The Arts and Humanities Research Council should be reformed - and renamed - with a new focus on the creative industries, according to a report.
Research commissioned by the post-1992 university think-tank Million+ says that universities have added significant value to the creative economy and calls for more funding for teaching, knowledge transfer and research in the area.
The report, by Napier University's Centre for Creative and Cultural Industries, proposes the creation of an Arts, Humanities, and Creative Industries Research Council with representatives from the creative industries, including entrepreneurs, "a much wider spectrum" of representatives from the UK's universities and an increased budget.
It also says that the Government and universities should challenge popular negative stereotypes about the academic rigour of courses in the creative industries - which include art and design, fashion, television and radio, computer games technology, publishing, advertising and music - and develop an international strategy to promote their excellence.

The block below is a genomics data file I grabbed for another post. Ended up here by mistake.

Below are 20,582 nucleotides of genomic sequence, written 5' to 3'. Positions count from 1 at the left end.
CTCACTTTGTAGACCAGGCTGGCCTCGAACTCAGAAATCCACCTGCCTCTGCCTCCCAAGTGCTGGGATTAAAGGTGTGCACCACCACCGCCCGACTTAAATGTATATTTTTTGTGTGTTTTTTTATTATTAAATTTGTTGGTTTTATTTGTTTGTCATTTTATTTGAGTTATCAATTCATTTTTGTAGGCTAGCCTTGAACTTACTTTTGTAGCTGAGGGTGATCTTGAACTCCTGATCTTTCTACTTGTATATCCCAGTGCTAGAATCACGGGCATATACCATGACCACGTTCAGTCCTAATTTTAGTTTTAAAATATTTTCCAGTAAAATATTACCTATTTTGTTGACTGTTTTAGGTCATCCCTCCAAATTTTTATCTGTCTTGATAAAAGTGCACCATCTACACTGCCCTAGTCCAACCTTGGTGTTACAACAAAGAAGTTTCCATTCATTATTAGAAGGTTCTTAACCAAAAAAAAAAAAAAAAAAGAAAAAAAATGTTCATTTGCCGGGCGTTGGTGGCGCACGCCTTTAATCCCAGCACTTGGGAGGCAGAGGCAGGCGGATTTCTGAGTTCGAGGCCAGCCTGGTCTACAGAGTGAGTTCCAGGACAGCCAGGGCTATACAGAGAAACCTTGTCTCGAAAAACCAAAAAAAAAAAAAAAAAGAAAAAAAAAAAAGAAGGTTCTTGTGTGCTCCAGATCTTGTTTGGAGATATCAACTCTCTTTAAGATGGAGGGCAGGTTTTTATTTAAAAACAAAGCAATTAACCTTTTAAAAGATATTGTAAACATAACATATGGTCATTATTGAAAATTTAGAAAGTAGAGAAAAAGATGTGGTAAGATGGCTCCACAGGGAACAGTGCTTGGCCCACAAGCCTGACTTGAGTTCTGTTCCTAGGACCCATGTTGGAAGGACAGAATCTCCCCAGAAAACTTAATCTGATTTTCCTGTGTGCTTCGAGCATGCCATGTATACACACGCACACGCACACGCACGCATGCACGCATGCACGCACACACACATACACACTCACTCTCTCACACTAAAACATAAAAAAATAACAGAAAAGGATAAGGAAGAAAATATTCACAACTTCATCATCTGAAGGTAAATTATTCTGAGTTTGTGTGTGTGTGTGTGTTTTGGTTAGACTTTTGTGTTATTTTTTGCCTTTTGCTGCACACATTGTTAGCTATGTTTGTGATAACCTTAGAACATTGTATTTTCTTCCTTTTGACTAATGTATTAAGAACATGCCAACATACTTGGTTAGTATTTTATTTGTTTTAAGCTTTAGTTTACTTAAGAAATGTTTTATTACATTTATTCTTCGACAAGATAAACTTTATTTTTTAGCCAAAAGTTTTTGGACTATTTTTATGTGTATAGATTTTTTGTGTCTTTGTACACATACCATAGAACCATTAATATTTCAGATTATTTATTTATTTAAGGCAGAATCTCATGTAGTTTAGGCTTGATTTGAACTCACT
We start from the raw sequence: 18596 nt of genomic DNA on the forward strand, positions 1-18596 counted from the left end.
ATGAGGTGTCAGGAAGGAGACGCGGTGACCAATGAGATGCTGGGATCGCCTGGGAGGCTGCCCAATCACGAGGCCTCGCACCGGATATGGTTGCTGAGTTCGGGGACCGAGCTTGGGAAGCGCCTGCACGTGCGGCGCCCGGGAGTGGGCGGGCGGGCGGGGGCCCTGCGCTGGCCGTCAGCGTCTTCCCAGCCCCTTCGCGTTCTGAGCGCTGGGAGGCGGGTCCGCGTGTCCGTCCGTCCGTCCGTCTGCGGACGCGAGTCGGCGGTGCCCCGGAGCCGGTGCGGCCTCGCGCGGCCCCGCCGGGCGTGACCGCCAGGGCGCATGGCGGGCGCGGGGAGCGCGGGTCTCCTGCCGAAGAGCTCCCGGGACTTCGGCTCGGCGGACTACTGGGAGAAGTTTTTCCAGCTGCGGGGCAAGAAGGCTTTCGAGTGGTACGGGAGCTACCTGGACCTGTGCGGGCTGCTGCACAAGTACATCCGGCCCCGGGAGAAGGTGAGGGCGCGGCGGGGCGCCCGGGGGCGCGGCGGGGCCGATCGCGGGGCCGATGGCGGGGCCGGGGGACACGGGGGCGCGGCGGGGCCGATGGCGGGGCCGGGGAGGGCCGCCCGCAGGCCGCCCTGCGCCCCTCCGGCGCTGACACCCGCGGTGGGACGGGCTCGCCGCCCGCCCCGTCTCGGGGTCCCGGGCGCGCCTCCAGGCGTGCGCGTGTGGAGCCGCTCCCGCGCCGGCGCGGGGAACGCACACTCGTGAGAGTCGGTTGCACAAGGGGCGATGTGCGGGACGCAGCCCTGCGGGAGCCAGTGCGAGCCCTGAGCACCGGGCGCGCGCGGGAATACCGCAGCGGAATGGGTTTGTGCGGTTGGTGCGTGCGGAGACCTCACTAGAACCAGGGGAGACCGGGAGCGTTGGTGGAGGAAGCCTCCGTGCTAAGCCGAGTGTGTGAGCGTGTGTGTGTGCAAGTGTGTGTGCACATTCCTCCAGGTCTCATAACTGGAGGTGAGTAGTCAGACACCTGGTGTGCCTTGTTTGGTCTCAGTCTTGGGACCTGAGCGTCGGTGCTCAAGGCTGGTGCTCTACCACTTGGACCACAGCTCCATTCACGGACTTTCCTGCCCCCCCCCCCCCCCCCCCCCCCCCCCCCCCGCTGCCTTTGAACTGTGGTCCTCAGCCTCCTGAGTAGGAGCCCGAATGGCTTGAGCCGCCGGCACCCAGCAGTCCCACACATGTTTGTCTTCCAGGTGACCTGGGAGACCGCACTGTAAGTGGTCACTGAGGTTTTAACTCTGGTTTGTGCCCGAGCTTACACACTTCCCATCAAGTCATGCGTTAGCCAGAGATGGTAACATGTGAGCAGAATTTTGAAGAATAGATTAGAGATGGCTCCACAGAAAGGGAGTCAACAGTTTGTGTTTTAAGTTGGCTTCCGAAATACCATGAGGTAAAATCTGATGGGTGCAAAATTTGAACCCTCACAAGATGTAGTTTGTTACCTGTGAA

Les Ebdon, chair of Million+ and vice-chancellor of the University of Bedfordshire, said: "Government has raised the strategic importance of science and engineering and a similar strategy would boost the UK's position as world leader in the creative economy and promote the graduate qualifications, research and knowledge-transfer activities in universities that have been a cornerstone of this success.
"A new AHCIRC would send a powerful message that this strategy is centre stage."
The AHRC currently has the smallest percentage of funding from the science budget of any of the seven research councils, receiving 2.8 per cent (£96,792,000) of the total in 2007-08.
"The lower priority given to the AHRC in science funding is called into question by the emergence of creative industries which now require access to research infrastructure and investment in workshops, studios and specialist equipment," according to the report, Creative Futures: Building the Creative Economy through Universities.
It recommends that the Higher Education Funding Council for England should review the levels of funding for teaching-practice-based courses in the creative industries, and a doubling of the number of AHRC awards for professional masters courses.
The requirement for creative industry SMEs (small and medium-sized enterprises) to contribute 40 per cent of the costs in AHRC Knowledge Transfer Catalyst projects should be reduced, and the AHRC should do more to raise industry awareness of its knowledge-transfer schemes.